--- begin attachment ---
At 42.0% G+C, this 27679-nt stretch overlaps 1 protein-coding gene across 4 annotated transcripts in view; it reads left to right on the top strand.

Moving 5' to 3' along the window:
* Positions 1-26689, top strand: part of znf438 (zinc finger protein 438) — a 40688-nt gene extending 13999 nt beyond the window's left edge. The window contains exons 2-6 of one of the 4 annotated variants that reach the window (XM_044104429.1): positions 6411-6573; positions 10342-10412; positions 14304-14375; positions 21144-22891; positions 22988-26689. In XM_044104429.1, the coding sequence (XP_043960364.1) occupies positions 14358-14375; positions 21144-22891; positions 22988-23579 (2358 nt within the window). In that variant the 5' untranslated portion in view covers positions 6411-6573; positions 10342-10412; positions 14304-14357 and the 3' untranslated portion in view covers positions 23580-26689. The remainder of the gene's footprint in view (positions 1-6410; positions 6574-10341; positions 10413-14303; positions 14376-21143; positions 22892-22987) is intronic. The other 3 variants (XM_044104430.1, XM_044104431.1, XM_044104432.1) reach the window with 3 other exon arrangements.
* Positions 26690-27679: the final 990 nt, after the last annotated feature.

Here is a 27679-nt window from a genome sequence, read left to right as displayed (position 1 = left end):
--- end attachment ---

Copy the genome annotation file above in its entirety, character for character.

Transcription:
At 42.0% G+C, this 27679-nt stretch overlaps 1 protein-coding gene across 4 annotated transcripts in view; it reads left to right on the top strand.

Moving 5' to 3' along the window:
* Positions 1-26689, top strand: part of znf438 (zinc finger protein 438) — a 40688-nt gene extending 13999 nt beyond the window's left edge. The window contains exons 2-6 of one of the 4 annotated variants that reach the window (XM_044104429.1): positions 6411-6573; positions 10342-10412; positions 14304-14375; positions 21144-22891; positions 22988-26689. In XM_044104429.1, the coding sequence (XP_043960364.1) occupies positions 14358-14375; positions 21144-22891; positions 22988-23579 (2358 nt within the window). In that variant the 5' untranslated portion in view covers positions 6411-6573; positions 10342-10412; positions 14304-14357 and the 3' untranslated portion in view covers positions 23580-26689. The remainder of the gene's footprint in view (positions 1-6410; positions 6574-10341; positions 10413-14303; positions 14376-21143; positions 22892-22987) is intronic. The other 3 variants (XM_044104430.1, XM_044104431.1, XM_044104432.1) reach the window with 3 other exon arrangements.
* Positions 26690-27679: the final 990 nt, after the last annotated feature.

Here is a 27679-nt window from a genome sequence, read left to right as displayed (position 1 = left end):